Digging (Deeper) Into the Data: 3 Media Monitoring Pitfalls to Avoid

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Last week, we couldn’t help but notice the commercials coming on like clockwork featuring sparkly diamond rings. Just like with the Christmas season, it seems the jewelry industry likes to encourage their target audience to pop the question on Valentine’s Day. But how many couples are actually getting engaged on Valentine’s Day? It seems like there would be no element of surprise on this day of all days in the year to get engaged, right?

What started off as a fun idea to monitor just how many couples are getting engaged on this Valentine’s Day, turned into a great lesson in reading deeper into the social media tea leaves. We used Cision’s software to track and analyze all of the social media conversations swirling around about getting #engaged. Bring on the gleeful and gushy posts, with a healthy serving of engagement ring selfies!


Out of the more than 44,000 social media posts created during the holiday discussing getting engaged, nearly three out of four were more likely to be negative in sentiment (70.1 percent) than positive (28.5 percent). If this is supposed to be the most romantic holiday celebrated each year, and people are specifically talking about getting engaged, then why all the negative posts? Maybe people are getting upset seeing all the lovebirds, and are feeling left out or jealous?


“WRONG.” — President Trump

Cision’s software gives us the ability to sift through these social media posts and analyze them at a granular level. We wanted to get into the weeds of what’s really upsetting everyone who’s talking about being engaged this Valentine’s Day.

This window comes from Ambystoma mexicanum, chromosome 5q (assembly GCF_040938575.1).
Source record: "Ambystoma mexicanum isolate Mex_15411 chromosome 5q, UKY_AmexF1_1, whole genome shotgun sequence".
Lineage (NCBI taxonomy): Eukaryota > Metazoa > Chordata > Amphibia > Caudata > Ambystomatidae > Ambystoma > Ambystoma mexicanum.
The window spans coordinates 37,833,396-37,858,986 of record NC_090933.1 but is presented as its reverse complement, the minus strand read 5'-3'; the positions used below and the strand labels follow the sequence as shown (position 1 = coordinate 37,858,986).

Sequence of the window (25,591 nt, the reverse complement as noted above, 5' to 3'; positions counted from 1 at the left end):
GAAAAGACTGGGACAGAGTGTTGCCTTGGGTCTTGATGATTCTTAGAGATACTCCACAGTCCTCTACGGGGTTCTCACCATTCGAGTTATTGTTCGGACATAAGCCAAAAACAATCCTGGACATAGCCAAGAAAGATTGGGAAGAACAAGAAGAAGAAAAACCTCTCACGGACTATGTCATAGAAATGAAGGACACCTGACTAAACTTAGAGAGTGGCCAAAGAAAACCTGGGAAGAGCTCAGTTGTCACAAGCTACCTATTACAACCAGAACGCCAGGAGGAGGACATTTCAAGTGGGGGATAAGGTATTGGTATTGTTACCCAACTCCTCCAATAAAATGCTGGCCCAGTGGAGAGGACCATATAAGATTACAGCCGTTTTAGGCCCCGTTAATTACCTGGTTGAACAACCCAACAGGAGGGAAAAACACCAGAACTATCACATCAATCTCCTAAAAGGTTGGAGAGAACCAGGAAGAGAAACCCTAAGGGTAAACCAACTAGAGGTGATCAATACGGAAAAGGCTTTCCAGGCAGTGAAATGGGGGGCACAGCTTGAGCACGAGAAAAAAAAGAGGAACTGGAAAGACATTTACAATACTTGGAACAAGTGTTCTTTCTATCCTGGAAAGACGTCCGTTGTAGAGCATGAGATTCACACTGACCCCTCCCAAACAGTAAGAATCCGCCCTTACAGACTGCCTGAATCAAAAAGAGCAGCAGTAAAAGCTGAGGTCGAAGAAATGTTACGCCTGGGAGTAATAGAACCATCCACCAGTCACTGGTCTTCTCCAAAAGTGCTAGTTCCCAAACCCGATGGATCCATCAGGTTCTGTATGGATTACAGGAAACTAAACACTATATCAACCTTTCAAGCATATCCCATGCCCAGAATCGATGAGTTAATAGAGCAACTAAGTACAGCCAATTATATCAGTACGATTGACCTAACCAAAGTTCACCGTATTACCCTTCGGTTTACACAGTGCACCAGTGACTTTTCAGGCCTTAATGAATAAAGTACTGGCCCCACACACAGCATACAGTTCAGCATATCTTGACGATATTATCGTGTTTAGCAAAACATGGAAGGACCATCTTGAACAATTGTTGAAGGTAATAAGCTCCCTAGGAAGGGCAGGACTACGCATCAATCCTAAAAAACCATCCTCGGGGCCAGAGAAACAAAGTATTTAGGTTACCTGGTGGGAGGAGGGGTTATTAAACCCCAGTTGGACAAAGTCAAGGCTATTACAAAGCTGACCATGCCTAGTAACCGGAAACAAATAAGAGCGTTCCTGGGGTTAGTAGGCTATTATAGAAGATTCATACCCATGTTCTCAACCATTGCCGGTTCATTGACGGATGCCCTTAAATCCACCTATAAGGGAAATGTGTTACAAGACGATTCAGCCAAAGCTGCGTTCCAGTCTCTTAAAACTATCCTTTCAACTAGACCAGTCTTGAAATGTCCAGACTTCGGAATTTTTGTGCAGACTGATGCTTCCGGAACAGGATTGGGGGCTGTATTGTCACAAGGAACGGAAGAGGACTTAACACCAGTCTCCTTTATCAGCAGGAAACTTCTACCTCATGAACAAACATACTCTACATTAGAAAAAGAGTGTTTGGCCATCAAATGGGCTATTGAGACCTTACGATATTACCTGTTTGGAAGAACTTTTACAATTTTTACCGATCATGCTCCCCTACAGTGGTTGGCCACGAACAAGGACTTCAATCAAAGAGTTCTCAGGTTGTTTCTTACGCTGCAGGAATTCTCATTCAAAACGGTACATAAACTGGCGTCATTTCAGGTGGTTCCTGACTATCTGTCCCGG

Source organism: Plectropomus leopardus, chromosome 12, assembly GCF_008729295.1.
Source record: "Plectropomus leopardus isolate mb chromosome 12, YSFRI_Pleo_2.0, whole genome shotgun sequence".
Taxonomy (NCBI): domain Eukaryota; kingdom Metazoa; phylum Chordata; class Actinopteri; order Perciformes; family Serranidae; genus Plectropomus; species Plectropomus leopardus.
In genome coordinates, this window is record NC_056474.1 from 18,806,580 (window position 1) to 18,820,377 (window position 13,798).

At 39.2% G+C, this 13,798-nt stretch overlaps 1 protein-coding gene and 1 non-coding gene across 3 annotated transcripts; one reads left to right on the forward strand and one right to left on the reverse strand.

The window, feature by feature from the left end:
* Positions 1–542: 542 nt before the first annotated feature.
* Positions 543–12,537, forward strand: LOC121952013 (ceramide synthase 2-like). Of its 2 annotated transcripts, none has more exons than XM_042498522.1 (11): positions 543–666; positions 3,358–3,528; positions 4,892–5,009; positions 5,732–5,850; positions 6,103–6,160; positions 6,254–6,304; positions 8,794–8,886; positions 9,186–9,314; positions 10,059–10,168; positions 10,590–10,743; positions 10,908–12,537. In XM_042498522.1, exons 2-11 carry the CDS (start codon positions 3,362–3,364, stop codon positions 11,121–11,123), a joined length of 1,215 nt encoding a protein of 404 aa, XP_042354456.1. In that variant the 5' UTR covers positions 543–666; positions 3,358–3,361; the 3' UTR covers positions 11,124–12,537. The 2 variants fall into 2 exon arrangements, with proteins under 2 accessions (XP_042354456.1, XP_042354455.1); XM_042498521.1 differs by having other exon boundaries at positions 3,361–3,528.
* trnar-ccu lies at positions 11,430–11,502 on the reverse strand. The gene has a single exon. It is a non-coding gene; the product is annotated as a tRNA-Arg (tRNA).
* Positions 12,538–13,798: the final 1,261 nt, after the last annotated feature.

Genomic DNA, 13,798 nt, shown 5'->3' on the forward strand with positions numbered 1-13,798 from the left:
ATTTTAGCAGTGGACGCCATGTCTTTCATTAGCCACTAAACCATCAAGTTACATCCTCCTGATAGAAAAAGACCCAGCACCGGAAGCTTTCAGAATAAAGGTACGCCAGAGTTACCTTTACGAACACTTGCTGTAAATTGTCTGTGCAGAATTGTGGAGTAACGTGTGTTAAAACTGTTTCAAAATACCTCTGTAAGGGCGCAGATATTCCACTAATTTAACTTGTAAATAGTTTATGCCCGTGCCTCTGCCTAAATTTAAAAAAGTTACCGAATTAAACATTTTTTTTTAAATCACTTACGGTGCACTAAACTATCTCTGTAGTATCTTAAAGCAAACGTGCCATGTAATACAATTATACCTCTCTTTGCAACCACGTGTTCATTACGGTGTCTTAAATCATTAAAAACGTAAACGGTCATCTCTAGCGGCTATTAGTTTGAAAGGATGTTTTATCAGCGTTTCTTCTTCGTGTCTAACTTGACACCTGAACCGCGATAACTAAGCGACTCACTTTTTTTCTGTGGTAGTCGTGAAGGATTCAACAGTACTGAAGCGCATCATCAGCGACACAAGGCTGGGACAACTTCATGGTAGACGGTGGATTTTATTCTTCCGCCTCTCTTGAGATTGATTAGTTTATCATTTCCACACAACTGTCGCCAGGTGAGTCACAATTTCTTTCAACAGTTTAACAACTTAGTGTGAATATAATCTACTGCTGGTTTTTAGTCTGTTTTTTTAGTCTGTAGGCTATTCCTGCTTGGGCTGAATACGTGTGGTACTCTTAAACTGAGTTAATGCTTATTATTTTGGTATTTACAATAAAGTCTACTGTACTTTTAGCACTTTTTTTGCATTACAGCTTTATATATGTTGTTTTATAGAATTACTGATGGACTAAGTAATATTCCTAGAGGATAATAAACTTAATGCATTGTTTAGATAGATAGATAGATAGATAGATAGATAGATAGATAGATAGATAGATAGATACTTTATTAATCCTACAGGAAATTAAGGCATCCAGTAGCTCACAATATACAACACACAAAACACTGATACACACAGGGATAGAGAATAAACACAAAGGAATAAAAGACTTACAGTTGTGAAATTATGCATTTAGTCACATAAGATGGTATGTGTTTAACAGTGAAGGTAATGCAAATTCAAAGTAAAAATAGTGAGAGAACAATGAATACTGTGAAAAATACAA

Out of the social media posts with a negative sentiment, some of the top words used were:screen-shot-2017-02-20-at-11-24-34-am

  • “proposed”
  • “political”
  • “federal”
  • “policies”
  • “government”
  • “controversial”
  • “sugary drinks”

The common theme of these top words used clearly indicate these negative social media posts were not coming from people upset about having a bad date on Valentine’s Day. Rather, they show that many social media users were talking about political matters, such as proposed government legislation, federal regulations or policies. Specifically, it looks like much of the negative social media posts were about a study from the University of Melbourne that proposed taxing sugary, salty, or fatty foods, claiming that it would “add an extra 2.1 years of healthy life for every 100 Australians,” according to the Sydney Morning Herald.

What started off as a quest to find out how much true love was really in the air this Valentine’s Day, turned into an interesting and unexpected learning experience: Junk food might cost you more in Australia in the near future, and big data needs to be refined (just like those sweet, sugary drinks!).


After observing how conversations about this major holiday were unexpectedly overtaken by another event, this illustrates how when brands are monitoring, they need to take into consideration external factors that may affect their data and analysis to ensure their data is as clean as possible. Here are three monitoring pitfalls you can encounter when gathering social media data, that may leave you vulnerable to dirty data that’s inaccurate and misleading: